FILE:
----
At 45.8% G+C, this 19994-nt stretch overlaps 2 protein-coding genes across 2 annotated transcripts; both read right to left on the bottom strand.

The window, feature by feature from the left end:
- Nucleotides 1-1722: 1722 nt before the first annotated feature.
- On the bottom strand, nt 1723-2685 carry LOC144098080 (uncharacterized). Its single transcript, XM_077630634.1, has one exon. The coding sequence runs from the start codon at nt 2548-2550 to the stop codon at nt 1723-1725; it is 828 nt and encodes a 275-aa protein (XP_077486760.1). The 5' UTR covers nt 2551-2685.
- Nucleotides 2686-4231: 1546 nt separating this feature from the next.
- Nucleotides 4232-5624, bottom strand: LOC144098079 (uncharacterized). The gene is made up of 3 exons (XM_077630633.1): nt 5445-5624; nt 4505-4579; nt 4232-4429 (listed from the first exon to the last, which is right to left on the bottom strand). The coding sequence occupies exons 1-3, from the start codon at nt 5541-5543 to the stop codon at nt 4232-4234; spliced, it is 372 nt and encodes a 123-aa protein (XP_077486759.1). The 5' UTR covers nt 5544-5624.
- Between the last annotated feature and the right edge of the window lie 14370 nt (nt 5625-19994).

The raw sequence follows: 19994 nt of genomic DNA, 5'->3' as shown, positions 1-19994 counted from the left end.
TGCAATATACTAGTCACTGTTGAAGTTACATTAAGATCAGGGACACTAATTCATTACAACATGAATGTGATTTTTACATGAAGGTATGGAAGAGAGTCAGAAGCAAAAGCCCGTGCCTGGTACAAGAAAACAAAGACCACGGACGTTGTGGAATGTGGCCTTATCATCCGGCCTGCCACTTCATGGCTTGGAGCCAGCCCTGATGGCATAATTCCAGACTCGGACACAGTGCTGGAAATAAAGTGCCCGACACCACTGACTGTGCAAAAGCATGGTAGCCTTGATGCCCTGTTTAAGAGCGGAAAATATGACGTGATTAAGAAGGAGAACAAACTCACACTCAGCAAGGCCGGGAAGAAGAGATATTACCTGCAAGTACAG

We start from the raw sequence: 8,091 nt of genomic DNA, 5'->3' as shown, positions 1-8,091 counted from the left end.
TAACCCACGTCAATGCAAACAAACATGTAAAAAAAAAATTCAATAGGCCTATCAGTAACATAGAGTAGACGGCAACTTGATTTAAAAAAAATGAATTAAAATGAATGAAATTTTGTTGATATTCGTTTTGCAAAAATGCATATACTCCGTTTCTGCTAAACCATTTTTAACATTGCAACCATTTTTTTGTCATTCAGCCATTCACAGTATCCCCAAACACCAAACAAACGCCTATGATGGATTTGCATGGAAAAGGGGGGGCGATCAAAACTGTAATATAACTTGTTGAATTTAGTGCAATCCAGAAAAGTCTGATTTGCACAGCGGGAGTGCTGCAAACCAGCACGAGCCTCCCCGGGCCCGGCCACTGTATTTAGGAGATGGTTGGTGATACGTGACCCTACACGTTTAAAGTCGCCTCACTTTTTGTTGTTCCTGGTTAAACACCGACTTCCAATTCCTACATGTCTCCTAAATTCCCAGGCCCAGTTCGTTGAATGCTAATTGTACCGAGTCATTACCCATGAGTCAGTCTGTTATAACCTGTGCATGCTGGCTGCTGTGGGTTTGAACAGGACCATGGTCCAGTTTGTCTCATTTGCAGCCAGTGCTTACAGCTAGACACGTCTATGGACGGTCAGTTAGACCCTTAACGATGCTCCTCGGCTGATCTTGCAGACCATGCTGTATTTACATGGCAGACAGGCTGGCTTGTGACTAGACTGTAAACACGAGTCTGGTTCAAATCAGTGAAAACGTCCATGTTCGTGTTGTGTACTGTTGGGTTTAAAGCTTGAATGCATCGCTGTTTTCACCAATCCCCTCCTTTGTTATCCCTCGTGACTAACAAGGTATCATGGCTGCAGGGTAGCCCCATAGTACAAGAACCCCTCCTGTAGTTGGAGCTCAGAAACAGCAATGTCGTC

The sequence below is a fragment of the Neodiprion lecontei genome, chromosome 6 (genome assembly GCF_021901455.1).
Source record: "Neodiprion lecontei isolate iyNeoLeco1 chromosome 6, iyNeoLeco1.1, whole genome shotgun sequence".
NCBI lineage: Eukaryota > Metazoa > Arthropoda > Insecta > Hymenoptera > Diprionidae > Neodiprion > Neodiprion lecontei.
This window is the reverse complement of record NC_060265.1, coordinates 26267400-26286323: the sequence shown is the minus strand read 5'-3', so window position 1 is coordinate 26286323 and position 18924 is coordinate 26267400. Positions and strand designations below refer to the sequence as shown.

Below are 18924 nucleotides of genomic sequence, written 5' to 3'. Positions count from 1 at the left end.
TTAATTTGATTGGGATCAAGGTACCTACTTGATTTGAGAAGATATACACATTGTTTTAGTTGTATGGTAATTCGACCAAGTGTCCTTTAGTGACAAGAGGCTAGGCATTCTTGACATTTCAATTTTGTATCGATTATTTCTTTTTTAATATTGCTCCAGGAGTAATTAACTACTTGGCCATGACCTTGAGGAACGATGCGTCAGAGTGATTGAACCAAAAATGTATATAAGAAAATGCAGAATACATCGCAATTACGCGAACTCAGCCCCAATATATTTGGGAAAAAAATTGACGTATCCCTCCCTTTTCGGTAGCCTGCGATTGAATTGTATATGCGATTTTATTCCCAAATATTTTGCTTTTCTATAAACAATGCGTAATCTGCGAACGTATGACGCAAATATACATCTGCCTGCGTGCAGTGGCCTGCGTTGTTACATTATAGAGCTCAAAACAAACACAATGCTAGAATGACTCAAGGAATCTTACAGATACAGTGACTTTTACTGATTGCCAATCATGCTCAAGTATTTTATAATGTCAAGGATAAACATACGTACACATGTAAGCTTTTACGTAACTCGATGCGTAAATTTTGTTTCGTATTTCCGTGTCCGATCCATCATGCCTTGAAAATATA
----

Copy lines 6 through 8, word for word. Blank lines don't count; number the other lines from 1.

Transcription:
- Nucleotides 4232-5624, bottom strand: LOC144098079 (uncharacterized). The gene is made up of 3 exons (XM_077630633.1): nt 5445-5624; nt 4505-4579; nt 4232-4429 (listed from the first exon to the last, which is right to left on the bottom strand). The coding sequence occupies exons 1-3, from the start codon at nt 5541-5543 to the stop codon at nt 4232-4234; spliced, it is 372 nt and encodes a 123-aa protein (XP_077486759.1). The 5' UTR covers nt 5544-5624.
- Between the last annotated feature and the right edge of the window lie 14370 nt (nt 5625-19994).

The raw sequence follows: 19994 nt of genomic DNA, 5'->3' as shown, positions 1-19994 counted from the left end.